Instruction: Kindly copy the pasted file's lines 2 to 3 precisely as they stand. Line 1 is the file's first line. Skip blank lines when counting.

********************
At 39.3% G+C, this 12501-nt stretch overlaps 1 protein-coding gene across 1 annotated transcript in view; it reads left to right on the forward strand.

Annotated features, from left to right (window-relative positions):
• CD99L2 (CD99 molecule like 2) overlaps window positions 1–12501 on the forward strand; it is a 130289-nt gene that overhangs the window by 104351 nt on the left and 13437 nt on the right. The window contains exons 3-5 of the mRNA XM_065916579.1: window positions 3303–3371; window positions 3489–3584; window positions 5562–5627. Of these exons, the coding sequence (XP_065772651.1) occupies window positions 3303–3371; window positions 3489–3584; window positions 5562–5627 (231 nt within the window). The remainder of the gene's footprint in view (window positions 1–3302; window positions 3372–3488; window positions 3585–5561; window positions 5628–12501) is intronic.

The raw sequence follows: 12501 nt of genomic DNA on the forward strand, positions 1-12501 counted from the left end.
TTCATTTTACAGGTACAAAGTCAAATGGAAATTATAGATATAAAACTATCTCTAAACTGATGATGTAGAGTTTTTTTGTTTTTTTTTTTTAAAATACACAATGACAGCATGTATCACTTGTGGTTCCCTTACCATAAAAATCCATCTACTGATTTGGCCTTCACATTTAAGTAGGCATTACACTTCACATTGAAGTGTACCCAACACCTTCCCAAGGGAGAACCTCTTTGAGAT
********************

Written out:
Annotated features, from left to right (window-relative positions):
• CD99L2 (CD99 molecule like 2) overlaps window positions 1–12501 on the forward strand; it is a 130289-nt gene that overhangs the window by 104351 nt on the left and 13437 nt on the right. The window contains exons 3-5 of the mRNA XM_065916579.1: window positions 3303–3371; window positions 3489–3584; window positions 5562–5627. Of these exons, the coding sequence (XP_065772651.1) occupies window positions 3303–3371; window positions 3489–3584; window positions 5562–5627 (231 nt within the window). The remainder of the gene's footprint in view (window positions 1–3302; window positions 3372–3488; window positions 3585–5561; window positions 5628–12501) is intronic.